Did Georgian president have dissident murdered?

This video is called Georgian protests against dictator Saakashvili.

From British daily The Guardian:

Police today said they were treating the death of Badri Patarkatsishvili, a Georgian businessman and political opposition figure, as suspicious.

Patarkatsishvili died of an apparent heart attack at his home in Leatherhead, Surrey, yesterday night, his spokesman, Guga Kvitaishvili, said.

The businessman was seen as a driving force behind anti-government protests in Georgia in November. He was being investigated in the country on charges of plotting to overthrow the government.

Patarkatsishvili denied the accusations, but admitted offering large sums of money to police if they sided with protesters. The demonstrations were violently broken up.

He left Georgia in November, and had since spent time in Britain and Israel. …

Patarkatsishvili ran against the Georgian president, Mikhail Saakashvili, in a snap election in January, gaining around 7% of the vote. Opposition groups alleged that the poll was rigged.

Saakashvili has faced accusations of authoritarianism since the November crackdown.

In December, Patarkatsishvili told the Associated Press he had obtained a tape recording of an official in the Georgian interior ministry asking a Chechen warlord to murder him while he was in Britain.

“I believe they want to kill me,” he said.

Four months earlier, the former Georgian defence minister Irakli Okruashvili accused Saakashvili of trying to encourage him to kill Patarkatsishvili in 2005.

See also here.

This is not the first mysterious death of a Georgian since Saakashvili became president.

Saakashvili first became president in a United States government-backed ‘regime change’ by getting supposedly over 90% of the vote. If someone in North Korea gets over 90% of the vote, Western mainstream media call him a dictator. Not so for Saakashvili, a buddy of George W. Bush. Saakashvili got away with violently attacking peaceful demonstrators. He got away with vote rigging. Will he get away with murder maybe?

Georgia, Abkhazia, and Russia: here.

8 thoughts on “Did Georgian president have dissident murdered?

  1. Rice due in Georgia amid mounting row with Russia

    09/07/2008 07h45

    TBILISI (AFP) – US Secretary of State Condoleezza Rice was to fly into ex-Soviet Georgia on Wednesday as tensions rose between Washington and Moscow over the strategic Caucasus state.

    Officials said Rice would arrive for dinner with Georgian President Mikheil Saakashvili, whose efforts to integrate his country into the NATO alliance have prompted consternation in Moscow.

    Russia on Wednesday accused Washington of fanning tensions around two separatist Georgian areas that have Russia’s formal backing and said the Georgian leadership was taking the Caucasus region to the brink of war.

    Those who “shield the provocateurs and blame everything on Moscow are doing a great disservice to the Georgian leadership and strengthening its sense of impunity,” the Russian Foreign Ministry said in a statement.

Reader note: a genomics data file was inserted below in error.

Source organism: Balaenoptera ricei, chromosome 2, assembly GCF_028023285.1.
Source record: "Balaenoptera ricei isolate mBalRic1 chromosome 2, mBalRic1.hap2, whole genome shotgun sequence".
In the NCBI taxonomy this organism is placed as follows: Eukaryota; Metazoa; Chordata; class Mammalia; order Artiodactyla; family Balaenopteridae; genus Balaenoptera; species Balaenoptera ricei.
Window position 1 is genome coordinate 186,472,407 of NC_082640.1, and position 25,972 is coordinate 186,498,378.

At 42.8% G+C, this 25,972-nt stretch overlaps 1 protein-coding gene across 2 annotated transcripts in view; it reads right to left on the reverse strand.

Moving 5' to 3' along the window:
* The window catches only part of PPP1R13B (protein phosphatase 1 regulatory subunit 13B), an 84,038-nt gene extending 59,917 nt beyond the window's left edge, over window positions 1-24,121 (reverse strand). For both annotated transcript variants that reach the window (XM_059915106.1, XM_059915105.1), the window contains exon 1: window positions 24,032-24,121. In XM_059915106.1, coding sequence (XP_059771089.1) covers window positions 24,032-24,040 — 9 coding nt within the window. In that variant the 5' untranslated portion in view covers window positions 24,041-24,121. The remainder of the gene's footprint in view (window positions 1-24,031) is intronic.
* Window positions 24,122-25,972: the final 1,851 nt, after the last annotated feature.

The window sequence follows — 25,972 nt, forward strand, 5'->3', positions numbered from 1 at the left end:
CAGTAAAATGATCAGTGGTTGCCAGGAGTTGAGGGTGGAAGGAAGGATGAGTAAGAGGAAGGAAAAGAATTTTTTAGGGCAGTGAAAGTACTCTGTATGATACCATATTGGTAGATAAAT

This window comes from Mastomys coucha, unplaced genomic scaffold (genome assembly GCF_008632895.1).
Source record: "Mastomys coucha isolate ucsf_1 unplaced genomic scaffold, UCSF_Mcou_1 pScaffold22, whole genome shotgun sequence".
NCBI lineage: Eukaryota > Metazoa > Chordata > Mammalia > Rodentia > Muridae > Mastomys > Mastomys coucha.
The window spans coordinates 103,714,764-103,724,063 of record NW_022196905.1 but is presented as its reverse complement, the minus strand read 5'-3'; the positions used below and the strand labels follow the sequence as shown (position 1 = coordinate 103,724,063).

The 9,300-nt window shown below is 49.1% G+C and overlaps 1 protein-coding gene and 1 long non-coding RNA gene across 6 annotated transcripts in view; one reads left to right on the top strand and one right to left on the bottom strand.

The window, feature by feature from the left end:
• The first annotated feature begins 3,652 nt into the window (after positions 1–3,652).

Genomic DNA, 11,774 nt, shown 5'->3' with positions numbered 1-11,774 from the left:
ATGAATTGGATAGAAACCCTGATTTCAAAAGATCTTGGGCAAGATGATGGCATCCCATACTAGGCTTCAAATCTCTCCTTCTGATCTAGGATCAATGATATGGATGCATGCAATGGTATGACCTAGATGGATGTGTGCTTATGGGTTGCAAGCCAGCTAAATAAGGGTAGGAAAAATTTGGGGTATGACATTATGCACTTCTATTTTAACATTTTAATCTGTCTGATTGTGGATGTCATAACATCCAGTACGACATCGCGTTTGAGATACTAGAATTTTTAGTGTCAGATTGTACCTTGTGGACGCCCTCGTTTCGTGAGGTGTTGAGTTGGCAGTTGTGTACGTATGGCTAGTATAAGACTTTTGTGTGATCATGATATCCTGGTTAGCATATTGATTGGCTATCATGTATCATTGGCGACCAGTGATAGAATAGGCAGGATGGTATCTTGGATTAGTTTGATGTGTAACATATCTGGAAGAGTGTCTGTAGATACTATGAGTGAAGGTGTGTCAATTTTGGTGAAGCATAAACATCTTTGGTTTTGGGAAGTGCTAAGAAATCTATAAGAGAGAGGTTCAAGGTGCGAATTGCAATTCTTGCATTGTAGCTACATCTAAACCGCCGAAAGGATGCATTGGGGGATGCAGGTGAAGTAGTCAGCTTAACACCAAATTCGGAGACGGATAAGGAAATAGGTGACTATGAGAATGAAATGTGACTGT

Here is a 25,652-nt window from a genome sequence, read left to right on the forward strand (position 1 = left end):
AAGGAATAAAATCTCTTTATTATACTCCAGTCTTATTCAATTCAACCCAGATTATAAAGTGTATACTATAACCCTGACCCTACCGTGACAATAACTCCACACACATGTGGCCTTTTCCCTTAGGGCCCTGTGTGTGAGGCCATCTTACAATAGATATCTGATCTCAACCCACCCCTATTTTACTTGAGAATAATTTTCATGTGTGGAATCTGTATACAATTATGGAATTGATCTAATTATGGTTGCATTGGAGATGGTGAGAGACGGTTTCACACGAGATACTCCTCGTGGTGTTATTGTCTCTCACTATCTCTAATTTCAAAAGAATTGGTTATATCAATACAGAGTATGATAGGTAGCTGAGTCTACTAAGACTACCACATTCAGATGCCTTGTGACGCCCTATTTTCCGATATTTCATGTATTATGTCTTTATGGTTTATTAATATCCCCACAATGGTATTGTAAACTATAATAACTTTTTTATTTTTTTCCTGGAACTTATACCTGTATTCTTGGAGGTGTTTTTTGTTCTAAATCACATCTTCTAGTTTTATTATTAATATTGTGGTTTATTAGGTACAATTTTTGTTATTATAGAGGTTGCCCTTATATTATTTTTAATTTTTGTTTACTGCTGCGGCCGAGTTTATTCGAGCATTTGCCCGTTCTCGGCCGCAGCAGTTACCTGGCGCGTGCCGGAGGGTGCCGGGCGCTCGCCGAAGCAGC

“That is the only way to assess recent comments from representatives of the US State Department.”

    On the eve of her visit Rice fired off her own broadside, saying that recent Russian actions had worsened the situation in Georgia.

    “Frankly some of the things the Russians did over the last couple of months added to tension in the region,” Rice said in Prague.

    “Georgia is an independent state. It has to be treated like one.”

    Rice’s visit came amid wider tensions with Russia over former communist-controlled territories, as the US secretary of state Tuesday signed a deal with the Czech Republic to set up missile defence facilities in that country, prompting a sharp reaction from Moscow.

    Ahead of her arrival, Saakashvili accused Russia of “flagrant violation” of Georgia’s territorial integrity and said Rice’s visit would help Georgia’s development.

    He also reiterated his commitment to peaceful settlement of the conflict with the Russian-backed separatist territories, Abkhazia and South Ossetia.

    “I want to call on our friends to increase diplomatic efforts ten-fold in order to prevent the attempts at annexation and illegal occupation of Georgian territory,” Saakashvili said in televised comments at a national security council meeting.

    On the ground in Georgia tensions have spiralled in recent days.

    On Tuesday the separatist leaders of Georgia’s South Ossetia region detained four Georgian soldiers.

    And last week a series of bomb attacks in Abkhazia killed four people and injured 16 others.

    Wednesday’s statement by Russia said Georgia may have been involved in the bomb attacks.

    “The signs available suggest that in some of them, the Georgian side may have been involved,” the foreign ministry statement said.

    Georgia has strongly denied earlier accusations by the Abkhaz side of involvement in the bomb blasts.

    The current tensions come after Russia moved to establish formal ties with Georgia’s separatist regions in April, inspired in part by Western support for Kosovan independence.

    Moscow has a peacekeeping contingent in Abkhazia that Georgia accuses of propping up the rebels.

    Behind the conflict lies Georgia’s efforts to integrate with the West and join the NATO alliance.

    Russia strongly opposes Georgian membership of NATO, seeing it as an infringement on its traditional sphere of influence.

    In April Georgia had an application for approval of its Membership Action Plan, a formal step towards membership, turned down at a NATO summit at which Russian president Vladimir Putin was present as a guest.

    With strong US backing, Georgia hopes to get approval for the plan at a lower profile meeting of NATO foreign ministers in December.


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